March Madness is officially up on us all.
For the Spartans the craziness begins Friday afternoon with a showdown against Purdue in the 2003 Big Ten mens basketball tournament in Chicago.
MSU finished the Big Ten season with a 10-6 record, good enough for a three-way tie for third with the Wolverines and the Boilermakers.
The Spartans will be the No. 4 seed in the tournament, but MSU head coach Tom Izzo said the seeds wont matter much this year.
"I think the rest of the tournament is wide open," Izzo said at Mondays press conference. "In the last few years a lot of different teams have done well."
Izzo said he wouldnt be surprised if there are more upsets in the tournament this year, especially if it is solely based on the seedings.
Izzo said that Illinois and Wisconsin, the top two seeds may be the favorites, but said the No. 10 seed may pull off some shockers.
"I would not want to be playing Northwestern," Izzo said. "I think they can win some games."
The tournament gets under way Thursday morning at the United Center with the No. 9 Iowa Hawkeyes taking on the No. 8 Ohio State Buckeyes 11 a.m. CST.
Third round of Boilermakers
When Michigan State and Purdue square off in Chicago it will be the third meeting between the two schools, with both owning home victories.
Fridays game will be on a neutral court and will played with a heavier set of circumstances. Although both teams have seemingly secured a spot among the 64 teams that will selected on Sunday, both are not satisfied.
Just two weeks ago the Spartans handed the Boilermakers a 69-61 loss at the Breslin Center, but Purdue came back to get a key road win at Michigan to end a rocky second half of the season at 3-5.
Purdue would desperately like to get back into the same form that saw them shoot out to a 7-1 conference start, but MSU could be a dangerous first round opponent.
The Spartans ended the Big Ten season winning four straight and eight of the last 10. They are arguable playing there best basketball of the season and Izzo said his kids are ready to make a run.
"Our players are excited and now is the time to find ways to win championships," he said. "Were excited the regular season is over and that we were able to bounce back with gusto at the end."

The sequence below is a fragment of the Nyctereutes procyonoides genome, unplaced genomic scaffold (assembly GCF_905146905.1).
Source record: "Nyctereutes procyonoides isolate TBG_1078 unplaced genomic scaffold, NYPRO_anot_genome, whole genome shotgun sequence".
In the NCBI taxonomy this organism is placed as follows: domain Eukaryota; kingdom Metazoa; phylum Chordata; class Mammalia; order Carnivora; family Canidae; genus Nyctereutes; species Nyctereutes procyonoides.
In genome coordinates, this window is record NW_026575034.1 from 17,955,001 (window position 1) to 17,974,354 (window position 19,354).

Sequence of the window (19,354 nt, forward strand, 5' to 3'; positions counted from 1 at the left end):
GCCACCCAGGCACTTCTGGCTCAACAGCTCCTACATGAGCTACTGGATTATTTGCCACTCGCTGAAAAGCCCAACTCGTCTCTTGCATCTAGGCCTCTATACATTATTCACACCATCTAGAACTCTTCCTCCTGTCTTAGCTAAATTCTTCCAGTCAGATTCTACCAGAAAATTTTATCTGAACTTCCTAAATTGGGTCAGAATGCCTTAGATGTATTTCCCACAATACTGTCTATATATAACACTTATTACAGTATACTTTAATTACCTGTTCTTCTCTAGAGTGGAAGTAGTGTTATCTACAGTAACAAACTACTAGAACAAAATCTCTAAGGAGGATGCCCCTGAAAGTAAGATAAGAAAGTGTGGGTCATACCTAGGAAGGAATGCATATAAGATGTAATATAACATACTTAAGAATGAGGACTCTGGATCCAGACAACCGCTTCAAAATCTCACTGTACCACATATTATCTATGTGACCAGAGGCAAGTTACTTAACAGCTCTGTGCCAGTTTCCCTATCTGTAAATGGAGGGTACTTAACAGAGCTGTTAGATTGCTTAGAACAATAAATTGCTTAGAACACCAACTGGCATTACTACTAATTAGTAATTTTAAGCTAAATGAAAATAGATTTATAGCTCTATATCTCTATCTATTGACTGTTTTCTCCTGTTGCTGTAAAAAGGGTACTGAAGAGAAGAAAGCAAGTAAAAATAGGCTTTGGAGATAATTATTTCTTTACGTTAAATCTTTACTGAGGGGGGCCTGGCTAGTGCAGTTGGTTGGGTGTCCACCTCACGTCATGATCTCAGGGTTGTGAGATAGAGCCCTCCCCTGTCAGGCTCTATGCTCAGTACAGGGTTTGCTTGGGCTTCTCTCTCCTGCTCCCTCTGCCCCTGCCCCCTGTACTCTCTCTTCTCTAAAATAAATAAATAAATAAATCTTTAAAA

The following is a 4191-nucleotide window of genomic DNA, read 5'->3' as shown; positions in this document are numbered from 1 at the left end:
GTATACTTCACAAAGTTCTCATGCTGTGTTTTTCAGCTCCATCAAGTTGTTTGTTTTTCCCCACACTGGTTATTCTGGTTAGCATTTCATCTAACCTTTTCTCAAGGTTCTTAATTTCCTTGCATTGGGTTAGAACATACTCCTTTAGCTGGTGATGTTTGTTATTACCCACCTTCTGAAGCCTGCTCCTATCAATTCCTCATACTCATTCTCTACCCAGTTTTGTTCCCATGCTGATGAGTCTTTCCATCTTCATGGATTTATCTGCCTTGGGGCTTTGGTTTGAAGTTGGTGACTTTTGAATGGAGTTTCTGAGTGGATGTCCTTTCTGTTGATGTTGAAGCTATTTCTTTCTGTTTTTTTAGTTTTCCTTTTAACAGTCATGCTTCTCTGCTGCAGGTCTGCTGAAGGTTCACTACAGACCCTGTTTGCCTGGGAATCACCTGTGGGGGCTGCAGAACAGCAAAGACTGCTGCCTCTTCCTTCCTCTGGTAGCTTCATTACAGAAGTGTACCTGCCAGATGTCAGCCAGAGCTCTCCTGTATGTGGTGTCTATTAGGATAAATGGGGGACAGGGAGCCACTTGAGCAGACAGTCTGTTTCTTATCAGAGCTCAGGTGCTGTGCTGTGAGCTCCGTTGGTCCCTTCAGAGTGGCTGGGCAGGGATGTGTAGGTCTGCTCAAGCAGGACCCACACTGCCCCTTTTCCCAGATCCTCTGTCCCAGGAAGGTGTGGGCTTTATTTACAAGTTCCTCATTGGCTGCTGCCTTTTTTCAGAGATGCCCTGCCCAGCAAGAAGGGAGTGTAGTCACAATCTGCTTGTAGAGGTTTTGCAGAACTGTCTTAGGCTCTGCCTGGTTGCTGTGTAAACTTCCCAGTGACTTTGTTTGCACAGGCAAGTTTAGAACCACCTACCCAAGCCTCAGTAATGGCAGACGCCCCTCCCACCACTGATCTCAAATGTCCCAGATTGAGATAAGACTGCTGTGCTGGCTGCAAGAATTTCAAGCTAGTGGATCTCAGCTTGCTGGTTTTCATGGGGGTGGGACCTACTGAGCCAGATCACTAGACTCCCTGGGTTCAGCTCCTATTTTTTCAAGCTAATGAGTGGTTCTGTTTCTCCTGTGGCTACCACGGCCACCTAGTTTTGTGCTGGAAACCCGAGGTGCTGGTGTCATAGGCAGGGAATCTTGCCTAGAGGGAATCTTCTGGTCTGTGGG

Izzo said ending the season on a high note has not satisfied his team and is ready for the competition in the Big Ten and NCAA tournaments.
The Boilermakers are led by senior guard Willie Deane, who finished as the leagues second leading scorer at 19.8 points per game.
Deane is coming of a career-high 36 points against the Wolverines and Izzo said being able to keep him in check is a concern, but not the biggest.
"Their defense can cause you to start turning the ball over and creating problems," he said. "They play a style where they want to get in your grace and that worries me more than Deane."
Purdue may also have the leadership of Kenneth Lowe back. Lowe has missed the last few weeks after suffering a shoulder injury, but Purdue head coach Gene Keady said Monday that it looks like hell return to action.
Lowe averages 11.8 points per game for the Boilermakers, which is second on the team.
For the Spartans, sophomore swingman Alan Anderson remains a question mark. Anderson injured his shoulder during the Ohio State game and did not practice on Sunday. Izzo said hes not sure what the injury is, but expects Anderson to play, but doesnt think hell be 100 percent.
"March"ing toward another title
The month of March is put-up or shut-up time in college basketball and no team has put-up as good of record in March over the last five years then the Spartans.
MSU is 27-5 in the last five years and are 34-12 in the eight years with Tom Izzo at the helm.
Izzo said that he wasnt aware of the record, but offered a few reasons why his teams have stepped up their games down the stretch defense and rebounding.
"When you get into March its one and done time and youre playing for championships and the better defensive teams win," he said.
The Spartans ranked second in league play in field goal defense and for the sixth straight year they had the best rebounding margin in the league.
Izzo said a lot those win came during the Spartans march toward three straight Final Four appearances or maybe it was something else.
"Maybe Ive had a lucky schedule," he said.
Shake your money makers
This is the fifth year of the Big Tens existence, and theres no question it has been a financial success and has given the conference more exposure, but is it benefiting the players and the teams.
Before its inception the teams would play 18-20 conference games and then waited until Selection Sunday to see if they made it to the Big Dance.
Izzo said on Monday that if he had to make a decision on whether to continue the tournament or not from a coaching aspect he would have to question it.
Izzo said that playing just 16 conference games, and not being able to see each team at least twice has made the non-conference schedule tougher because strength of schedule has become such a huge factor.
He said starting the Big Ten season in December wouldnt be a problem and that youre going to be playing games anyway, why not have them against Big Ten teams.
Izzo said he doesnt know if the tournament will no longer exist, but said if you could play the 20 games in the regular season, it may be more beneficial for the schools across the board.
The United Center has been notoriously known for hosting some the worst shooting performances ever including NBA games.
Tom Izzo said hes not sure the reason why, but may have a few solutions of his own.
"The rims might be tight so I think Im going to bring a wrench down there," he said.
Izzo also suggested moving the tournament to a different site altogether.
"A lot of people have had trouble there, maybe we should move it to Columbus," he said.
The Spartans shot a season-best 62.3 percent from the field against the Buckeyes in Value City Arena last Saturday.